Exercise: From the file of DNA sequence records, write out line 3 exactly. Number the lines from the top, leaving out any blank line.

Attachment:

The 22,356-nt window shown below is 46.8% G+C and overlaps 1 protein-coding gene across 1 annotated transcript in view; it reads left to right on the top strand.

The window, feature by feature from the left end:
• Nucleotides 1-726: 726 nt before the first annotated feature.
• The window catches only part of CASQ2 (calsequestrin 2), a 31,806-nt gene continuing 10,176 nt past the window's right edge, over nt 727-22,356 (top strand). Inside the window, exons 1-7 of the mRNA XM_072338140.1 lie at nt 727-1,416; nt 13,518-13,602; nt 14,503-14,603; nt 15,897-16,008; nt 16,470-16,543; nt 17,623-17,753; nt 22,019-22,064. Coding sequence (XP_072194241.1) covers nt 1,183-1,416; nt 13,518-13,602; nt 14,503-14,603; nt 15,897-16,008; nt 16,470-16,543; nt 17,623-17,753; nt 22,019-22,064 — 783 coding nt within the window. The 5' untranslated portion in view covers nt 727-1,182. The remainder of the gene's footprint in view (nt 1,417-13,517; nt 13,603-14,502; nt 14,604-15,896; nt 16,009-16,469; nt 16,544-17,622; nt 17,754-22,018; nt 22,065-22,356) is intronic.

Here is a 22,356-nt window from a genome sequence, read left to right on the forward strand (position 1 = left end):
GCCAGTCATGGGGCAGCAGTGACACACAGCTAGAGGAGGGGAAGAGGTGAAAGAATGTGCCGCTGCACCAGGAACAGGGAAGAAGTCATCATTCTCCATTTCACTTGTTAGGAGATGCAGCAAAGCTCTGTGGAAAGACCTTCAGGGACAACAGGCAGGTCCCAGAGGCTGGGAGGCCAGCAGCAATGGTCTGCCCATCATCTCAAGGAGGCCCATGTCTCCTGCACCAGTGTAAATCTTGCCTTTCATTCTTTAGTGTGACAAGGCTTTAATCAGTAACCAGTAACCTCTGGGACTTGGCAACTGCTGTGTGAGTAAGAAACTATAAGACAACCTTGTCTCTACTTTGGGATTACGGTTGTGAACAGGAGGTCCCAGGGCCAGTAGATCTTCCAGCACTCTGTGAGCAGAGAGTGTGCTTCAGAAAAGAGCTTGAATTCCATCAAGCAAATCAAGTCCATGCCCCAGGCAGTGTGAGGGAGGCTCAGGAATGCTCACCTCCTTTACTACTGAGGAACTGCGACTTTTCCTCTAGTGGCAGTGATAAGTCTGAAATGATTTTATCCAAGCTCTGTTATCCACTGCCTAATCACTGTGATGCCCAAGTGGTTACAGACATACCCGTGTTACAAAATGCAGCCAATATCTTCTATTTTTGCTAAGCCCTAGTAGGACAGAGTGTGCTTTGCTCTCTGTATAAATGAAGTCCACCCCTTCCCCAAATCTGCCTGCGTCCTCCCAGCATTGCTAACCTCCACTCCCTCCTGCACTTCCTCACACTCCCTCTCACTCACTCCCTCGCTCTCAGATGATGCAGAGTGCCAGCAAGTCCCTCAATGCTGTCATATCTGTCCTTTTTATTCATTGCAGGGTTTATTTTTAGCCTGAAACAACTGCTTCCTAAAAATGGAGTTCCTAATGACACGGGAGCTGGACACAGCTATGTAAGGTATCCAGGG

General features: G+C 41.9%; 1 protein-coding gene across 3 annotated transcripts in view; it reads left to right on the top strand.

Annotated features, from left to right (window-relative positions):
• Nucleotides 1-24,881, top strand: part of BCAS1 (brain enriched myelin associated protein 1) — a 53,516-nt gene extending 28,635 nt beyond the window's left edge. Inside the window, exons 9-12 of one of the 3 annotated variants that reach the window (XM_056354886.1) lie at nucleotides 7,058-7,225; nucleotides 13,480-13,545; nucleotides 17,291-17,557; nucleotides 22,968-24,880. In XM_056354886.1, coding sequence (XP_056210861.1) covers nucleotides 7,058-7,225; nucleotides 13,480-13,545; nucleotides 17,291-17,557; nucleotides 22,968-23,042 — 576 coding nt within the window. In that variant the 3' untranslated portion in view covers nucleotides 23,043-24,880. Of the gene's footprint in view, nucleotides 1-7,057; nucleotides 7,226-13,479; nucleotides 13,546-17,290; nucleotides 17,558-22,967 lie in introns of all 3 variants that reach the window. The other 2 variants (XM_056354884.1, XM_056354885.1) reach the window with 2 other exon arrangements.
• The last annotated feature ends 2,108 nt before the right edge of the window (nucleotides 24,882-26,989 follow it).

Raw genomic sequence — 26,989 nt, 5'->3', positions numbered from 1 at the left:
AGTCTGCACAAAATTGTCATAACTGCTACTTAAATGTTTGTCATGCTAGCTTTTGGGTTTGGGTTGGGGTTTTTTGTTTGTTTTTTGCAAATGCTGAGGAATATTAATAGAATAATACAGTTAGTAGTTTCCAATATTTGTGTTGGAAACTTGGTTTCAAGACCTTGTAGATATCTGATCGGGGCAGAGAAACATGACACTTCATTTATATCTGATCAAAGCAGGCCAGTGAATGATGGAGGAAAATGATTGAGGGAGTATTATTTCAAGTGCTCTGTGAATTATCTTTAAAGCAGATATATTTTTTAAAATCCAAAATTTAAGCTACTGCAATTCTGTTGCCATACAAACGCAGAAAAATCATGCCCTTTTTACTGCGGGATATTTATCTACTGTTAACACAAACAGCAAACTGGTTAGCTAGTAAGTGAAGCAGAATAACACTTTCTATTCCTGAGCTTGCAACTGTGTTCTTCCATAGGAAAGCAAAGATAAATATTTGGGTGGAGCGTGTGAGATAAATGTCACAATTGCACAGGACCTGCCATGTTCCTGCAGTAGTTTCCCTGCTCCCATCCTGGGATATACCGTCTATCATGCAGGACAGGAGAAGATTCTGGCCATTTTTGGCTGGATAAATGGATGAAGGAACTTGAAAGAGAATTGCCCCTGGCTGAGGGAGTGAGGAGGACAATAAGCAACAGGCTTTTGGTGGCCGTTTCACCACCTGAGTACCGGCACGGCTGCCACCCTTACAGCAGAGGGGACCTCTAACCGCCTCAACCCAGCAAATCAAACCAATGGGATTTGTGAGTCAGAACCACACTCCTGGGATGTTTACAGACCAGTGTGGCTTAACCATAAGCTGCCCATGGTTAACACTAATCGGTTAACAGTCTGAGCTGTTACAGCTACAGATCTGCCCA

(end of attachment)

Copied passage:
• Nucleotides 1-726: 726 nt before the first annotated feature.